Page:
In this month’s look at world news, we check in on how the fight for marriage equality is going, plus some great news about representation
An anti-LGBTQ hate group posing as “Christians” were met head on by resistors including one fierce guy dancing the hate away.
Martin Blackwell got 40 years for pouring boiling water on a sleeping gay couple, but how does his sentence compare to other anti-LGBTQ hate crimes?
Wyoming’s Sen. Mike Enzi was asked how he planned to support the LGBTQ community — he replied by blaming queer people for not staying closeted
A visitor to the Memphis Zoo says he was attacked by a gun-toting gang of homophobes who punched and beat him in the face on Tuesday
The Southern Poverty Law Center is suing the founder of a neo-Nazi website for leading a hate campaign against a Jewish woman and her family
Many of the anti-trans bathroom bills popping up in states across the country are written by the same anti-LGBTQ hate group
The Rocky Mountain Fur Con has been cancelled after links between the owner of the con and a known hate group have become apparent
Brooklyn-based rapper Mousey Baby (a.k.a. James Thomas) has been charged with a hate crime for attacking a trio of men outside of a gay club
In the Netherlands, men are holding hands to show solidarity and support for a gay couple who were the victims of a horrifying hate crime
In a horrifying hate crime, a gay couple in the Netherlands were attacked by a vicious gang of men and youths with bolt cutters while they were walking home
New York City-based HIV/AIDS advocacy nonprofit Visual AIDS received a homophobic and racist fax earlier this week signed by “Mrs. Gas the Gays”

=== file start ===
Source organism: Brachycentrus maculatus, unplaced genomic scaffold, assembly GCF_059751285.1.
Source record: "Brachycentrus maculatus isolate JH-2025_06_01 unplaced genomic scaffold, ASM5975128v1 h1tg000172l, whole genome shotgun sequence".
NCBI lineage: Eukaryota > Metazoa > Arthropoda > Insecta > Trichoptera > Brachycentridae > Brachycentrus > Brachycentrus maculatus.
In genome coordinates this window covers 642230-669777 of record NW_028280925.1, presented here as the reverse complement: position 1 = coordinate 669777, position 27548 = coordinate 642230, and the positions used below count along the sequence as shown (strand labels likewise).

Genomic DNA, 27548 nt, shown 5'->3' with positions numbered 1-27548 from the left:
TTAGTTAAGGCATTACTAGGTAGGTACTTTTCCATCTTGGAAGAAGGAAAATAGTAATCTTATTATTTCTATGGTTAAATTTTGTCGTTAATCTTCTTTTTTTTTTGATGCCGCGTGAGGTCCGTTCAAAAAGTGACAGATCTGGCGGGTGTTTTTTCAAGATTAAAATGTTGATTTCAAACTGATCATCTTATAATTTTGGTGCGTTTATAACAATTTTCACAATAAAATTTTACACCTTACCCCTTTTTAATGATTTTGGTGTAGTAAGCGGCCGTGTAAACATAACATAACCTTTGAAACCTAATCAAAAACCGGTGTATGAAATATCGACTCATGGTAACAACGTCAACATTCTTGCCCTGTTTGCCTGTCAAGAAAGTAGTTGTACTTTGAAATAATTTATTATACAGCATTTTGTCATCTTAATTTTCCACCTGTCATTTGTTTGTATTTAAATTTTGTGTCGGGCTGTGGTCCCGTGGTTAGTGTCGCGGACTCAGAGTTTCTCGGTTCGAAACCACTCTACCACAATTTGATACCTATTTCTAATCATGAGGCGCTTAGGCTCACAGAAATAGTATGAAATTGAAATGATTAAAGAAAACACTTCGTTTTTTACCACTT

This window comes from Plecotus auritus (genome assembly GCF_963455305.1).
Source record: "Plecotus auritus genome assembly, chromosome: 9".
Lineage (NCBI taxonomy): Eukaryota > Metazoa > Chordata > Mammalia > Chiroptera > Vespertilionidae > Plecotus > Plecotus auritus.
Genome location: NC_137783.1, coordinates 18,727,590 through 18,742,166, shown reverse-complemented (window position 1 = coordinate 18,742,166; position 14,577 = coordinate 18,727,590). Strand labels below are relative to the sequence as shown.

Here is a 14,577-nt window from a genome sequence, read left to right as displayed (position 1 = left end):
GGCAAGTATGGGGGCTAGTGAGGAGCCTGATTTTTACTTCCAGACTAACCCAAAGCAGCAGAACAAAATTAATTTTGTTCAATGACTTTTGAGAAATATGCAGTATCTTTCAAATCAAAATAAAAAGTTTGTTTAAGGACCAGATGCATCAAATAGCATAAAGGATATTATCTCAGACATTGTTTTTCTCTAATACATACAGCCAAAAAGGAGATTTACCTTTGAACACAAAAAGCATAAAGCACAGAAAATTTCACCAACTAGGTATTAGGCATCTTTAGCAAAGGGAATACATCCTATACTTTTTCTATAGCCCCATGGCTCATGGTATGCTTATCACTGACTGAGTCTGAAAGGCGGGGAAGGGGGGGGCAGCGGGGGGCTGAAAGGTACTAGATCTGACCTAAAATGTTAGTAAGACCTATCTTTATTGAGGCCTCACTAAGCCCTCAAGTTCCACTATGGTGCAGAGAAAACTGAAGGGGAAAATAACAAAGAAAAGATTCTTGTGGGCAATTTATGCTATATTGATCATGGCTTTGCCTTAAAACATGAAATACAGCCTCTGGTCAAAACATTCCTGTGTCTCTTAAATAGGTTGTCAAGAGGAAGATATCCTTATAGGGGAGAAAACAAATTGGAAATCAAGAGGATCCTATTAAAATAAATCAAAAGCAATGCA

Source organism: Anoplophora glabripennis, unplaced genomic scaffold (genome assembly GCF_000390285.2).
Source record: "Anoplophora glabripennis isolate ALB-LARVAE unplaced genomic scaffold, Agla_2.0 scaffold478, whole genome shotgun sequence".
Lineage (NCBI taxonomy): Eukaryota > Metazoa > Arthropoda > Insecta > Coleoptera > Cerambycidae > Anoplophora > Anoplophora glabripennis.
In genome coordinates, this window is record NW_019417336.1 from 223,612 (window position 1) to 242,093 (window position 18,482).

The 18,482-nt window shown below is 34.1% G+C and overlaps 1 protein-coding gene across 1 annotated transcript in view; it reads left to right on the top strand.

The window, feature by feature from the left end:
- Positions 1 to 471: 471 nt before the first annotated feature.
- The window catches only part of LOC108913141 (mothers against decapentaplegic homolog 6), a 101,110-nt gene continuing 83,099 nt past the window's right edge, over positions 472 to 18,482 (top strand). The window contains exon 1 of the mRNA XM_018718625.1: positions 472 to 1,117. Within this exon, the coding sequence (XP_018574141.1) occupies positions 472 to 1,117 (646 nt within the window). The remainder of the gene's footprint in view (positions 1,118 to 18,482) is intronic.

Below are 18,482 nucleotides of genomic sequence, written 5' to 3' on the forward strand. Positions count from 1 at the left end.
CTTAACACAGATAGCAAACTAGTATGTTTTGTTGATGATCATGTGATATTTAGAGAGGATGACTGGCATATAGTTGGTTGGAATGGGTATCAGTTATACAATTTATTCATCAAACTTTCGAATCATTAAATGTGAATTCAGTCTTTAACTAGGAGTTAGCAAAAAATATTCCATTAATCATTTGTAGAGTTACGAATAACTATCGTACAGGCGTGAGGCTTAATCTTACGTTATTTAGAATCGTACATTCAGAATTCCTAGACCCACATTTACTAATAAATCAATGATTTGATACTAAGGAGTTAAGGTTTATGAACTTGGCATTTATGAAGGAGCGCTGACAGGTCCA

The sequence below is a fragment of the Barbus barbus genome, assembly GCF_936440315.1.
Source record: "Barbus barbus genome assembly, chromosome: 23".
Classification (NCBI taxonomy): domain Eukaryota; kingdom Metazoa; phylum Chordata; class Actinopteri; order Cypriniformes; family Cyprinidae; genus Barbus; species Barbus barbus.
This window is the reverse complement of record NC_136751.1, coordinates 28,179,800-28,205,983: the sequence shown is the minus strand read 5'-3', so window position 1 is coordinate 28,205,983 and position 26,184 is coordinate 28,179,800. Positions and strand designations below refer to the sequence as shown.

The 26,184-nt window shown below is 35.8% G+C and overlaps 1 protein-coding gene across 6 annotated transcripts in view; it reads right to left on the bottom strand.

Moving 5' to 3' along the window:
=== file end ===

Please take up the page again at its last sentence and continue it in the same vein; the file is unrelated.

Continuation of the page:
According to the Merriam Webster dictionary, hate is defined as “a very strong feeling of dislike,” and unfortunately, this intense dislike permeates much of the world today. Hate is often directed at those people and groups that we don’t understand or that feel pose a threat to us. There is a particularly large amount of hate directed at the LGBTQ community.
This hatred is often rooted in homophobia, which manifests itself in behavior such as discrimination and violence. And historically, there is a lot of violence inflicted on the gay and transgender communities.
According to the 2010 Hate Crimes Statistics provided by the FBI National Press Office, 19% of hate crimes in the U.S. were motivated by sexual orientation. In 2014, nearly one fifth of the almost 5,500 “single-bias” hate crimes were because of the target’s sexual orientation (or perceived orientation). LGBTQ people are also twice as likely to be targeted than African Americans, and they are also victimized more than Jews.
The transgender community is at an especially high risk. According to the National Coalition of Anti-Violence Programs, the majority of LGBT people who were killed between 2012 and 2015 were black or Hispanic transgender people.
And of course, one of the most shocking hate crimes directed at the LGBTQ community took place in June 2016, when 49 people were killed at Pulse, a gay nightclub in Orlando, Florida. The incident was the deadliest mass shooting in U.S. history.
Why are there still so many attacks today? Ironically, it may be the increase in tolerance for LGBTQ people that is resulting in more violence. According to Mark Potok, a senior fellow at the Southern Poverty Law Center, the more tolerant society becomes, the more radical those opposed to the changes can become. The cultural shift is alarming to them, and they may strike out in certain ways, including through violence.
While there is still much work to be done, the tide is shifting both culturally and politically. Stay safe out there, everyone.